The author also points out that Halevi was the first Jew we know of in the Middle Ages to travel to Palestine not as a part of a religious community or to join an existing religious community, but as "an act of individual piety," with the intent of ending his days there.
"There are plenty of references to Jewish pilgrims to the Land of Israel in the Middle Ages," writes Scheindlin, "but mostly in the form of groups that intended to establish permanent communities in Palestine, such as the Karaite Mourners of Zion movement in the 10th century and the groups led by Ashkenazic rabbis in the 13th century. Such individual pilgrims as we do hear of were already traveling, anyway, and made use of the opportunity to visit a holy site. Halevi is the first known Jew who went to the Land of Israel out of a desire to mend his worldly ways and live out his last days as what Muslims call a jar allah — a neighbor of God. His is a unique case that cries out for an explanation."
Scheindlin cites three sources that have come down to us that help make sense of the nature of Halevi's pilgrimage. While he was still in al-Andalus, the poet wrote a book explicating his religious thought, which is commonly known as the Kuzari. It's written in the form of a dialogue between a rabbi and a pagan king. The conversations between the two, which eventually convince the king to convert to Judaism, make up the bulk of the text. "In the closing episode of the frame," writes the author, "the rabbi announces his decision to leave the land of the Khazars and to settle in the Land of Israel. This conclusion suggests that Halevi's decision to make the pilgrimage emerged from the religious system propounded in the Kuzari, and implies that we can arrive at an understanding of the pilgrimage by studying that work."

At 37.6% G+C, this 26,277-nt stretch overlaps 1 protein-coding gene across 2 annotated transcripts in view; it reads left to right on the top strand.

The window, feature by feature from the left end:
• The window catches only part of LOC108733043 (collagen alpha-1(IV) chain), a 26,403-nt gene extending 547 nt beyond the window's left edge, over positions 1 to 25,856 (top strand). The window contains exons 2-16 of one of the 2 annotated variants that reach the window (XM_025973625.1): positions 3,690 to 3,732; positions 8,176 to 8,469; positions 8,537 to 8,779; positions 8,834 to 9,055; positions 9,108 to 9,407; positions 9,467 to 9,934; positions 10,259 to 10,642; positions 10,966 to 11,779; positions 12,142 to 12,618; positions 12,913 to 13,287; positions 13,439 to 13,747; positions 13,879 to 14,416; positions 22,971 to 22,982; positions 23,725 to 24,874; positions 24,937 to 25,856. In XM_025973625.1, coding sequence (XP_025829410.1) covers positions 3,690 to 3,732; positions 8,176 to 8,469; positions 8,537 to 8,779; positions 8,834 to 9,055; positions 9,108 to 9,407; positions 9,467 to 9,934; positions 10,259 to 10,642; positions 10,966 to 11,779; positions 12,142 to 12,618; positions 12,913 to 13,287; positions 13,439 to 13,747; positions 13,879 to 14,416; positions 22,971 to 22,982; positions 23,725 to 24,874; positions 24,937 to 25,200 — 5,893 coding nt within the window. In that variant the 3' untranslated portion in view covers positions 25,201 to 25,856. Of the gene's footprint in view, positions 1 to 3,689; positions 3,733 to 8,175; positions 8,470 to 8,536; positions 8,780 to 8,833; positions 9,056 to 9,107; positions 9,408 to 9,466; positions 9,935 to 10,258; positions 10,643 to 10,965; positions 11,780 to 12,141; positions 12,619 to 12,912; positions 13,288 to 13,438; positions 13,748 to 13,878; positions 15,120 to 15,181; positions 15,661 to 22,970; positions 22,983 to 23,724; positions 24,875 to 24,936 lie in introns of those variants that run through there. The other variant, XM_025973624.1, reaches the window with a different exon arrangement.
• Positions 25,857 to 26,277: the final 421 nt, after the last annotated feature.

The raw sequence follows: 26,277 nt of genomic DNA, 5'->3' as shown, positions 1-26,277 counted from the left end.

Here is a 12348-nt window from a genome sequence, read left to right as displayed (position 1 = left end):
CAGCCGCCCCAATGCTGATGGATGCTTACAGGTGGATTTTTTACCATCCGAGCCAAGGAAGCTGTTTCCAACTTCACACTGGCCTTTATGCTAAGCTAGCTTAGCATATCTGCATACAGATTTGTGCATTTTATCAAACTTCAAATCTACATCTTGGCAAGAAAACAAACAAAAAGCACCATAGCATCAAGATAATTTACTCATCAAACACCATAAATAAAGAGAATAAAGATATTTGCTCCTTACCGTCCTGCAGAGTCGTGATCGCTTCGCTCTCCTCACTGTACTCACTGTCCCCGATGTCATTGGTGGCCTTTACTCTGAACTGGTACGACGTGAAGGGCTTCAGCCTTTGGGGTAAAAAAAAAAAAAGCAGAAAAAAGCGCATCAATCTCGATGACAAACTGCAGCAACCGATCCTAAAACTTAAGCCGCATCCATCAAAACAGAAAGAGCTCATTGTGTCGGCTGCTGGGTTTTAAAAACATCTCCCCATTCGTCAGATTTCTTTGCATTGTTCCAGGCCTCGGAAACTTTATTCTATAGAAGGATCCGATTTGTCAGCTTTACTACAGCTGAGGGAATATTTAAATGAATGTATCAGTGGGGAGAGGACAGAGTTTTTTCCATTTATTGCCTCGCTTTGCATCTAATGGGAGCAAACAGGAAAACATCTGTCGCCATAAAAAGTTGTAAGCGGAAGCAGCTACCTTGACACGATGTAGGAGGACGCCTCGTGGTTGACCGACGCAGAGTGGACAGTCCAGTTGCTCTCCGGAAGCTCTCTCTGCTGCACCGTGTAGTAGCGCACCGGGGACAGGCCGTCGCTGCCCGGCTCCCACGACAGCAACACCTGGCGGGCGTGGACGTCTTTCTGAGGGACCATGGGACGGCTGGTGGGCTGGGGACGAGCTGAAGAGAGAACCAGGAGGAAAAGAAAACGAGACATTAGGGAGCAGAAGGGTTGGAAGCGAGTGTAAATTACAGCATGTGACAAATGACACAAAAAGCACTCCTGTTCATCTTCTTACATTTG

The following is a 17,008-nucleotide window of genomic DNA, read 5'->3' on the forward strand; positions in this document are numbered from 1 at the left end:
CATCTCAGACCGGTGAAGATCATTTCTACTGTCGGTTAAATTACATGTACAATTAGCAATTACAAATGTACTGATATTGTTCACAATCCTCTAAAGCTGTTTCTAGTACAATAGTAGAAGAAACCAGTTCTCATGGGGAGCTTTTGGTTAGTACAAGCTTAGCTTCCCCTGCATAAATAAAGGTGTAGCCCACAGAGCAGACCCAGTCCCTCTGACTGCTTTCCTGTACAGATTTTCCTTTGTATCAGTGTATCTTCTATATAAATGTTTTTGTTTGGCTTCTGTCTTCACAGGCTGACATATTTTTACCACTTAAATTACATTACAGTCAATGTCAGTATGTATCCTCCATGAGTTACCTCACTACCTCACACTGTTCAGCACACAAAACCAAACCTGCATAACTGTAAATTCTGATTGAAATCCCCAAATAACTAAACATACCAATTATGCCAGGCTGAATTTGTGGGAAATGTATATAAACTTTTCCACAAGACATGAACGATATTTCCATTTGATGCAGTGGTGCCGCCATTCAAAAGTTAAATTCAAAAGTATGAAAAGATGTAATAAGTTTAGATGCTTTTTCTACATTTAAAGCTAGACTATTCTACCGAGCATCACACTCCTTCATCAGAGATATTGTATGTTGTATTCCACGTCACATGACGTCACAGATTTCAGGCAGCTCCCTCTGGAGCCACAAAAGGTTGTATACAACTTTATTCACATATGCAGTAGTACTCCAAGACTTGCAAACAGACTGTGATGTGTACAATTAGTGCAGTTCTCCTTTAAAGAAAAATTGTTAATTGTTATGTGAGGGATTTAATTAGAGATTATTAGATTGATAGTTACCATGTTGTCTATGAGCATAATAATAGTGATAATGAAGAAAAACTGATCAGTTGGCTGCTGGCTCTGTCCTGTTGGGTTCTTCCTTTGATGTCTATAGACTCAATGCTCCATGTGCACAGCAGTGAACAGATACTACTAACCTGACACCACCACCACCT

The second source is his poetry. As Scheindlin informs us, during all of the age of the Islamic ascendancy, especially from the 10th century on, "Jewish intellectuals wrote and sponsored the writing of poetry in Hebrew both for liturgical and nonliturgical purposes. They had acquired their taste for nonliturgical poetry from Arabic culture, which in many ways was their own culture, and from Arabic poetry, which they knew and admired."
From a very early age, Halevi was one of the most prolific of these Hebrew poets, writing verse — and lots of it — both for liturgical functions and for pure entertainment, and, as Scheindlin notes, "exchanging complimentary poetry with some of the most important Jewish leaders of al-Andalus. In later life, he also wrote poetry of a more personal kind, exploring his religious experiences, arguing his principles with imaginary interlocutors, and exposing his doubts and fears in gorgeous Hebrew verse."
The final source in Scheindlin's quest is a group of medieval letters written in Arabic that help tell the story of the poet's pilgrimage in precise detail. These letters were found as part of the Cairo geniza, a mass of manuscripts that had been preserved in a medieval synagogue that still stands in the old city section of Cairo. According to the author, the letters "provide precious information about Halevi's life in al-Andalus and Castile, and they shed particularly bright light on the eight months that Halevi spent in Egypt on his way to the Land of Israel."
Armed with these three sources, Scheindlin works his way through Halevi's biography, his poetry (rendered in jewel-like translations by the author) and his final journey. And during his own scholarly journey, Scheindlin creates a work that, like his subject's life and writings, has a splendid resonance. In addition, in this single and singular volume, we are accorded a double treat — we have here not only a new way of interpreting the great Halevi, but it feels as if, through these elegant translations, we've also been presented with a newly discovered cache of Halevi poems. Few scholarly works provide readers with such accessible literary riches.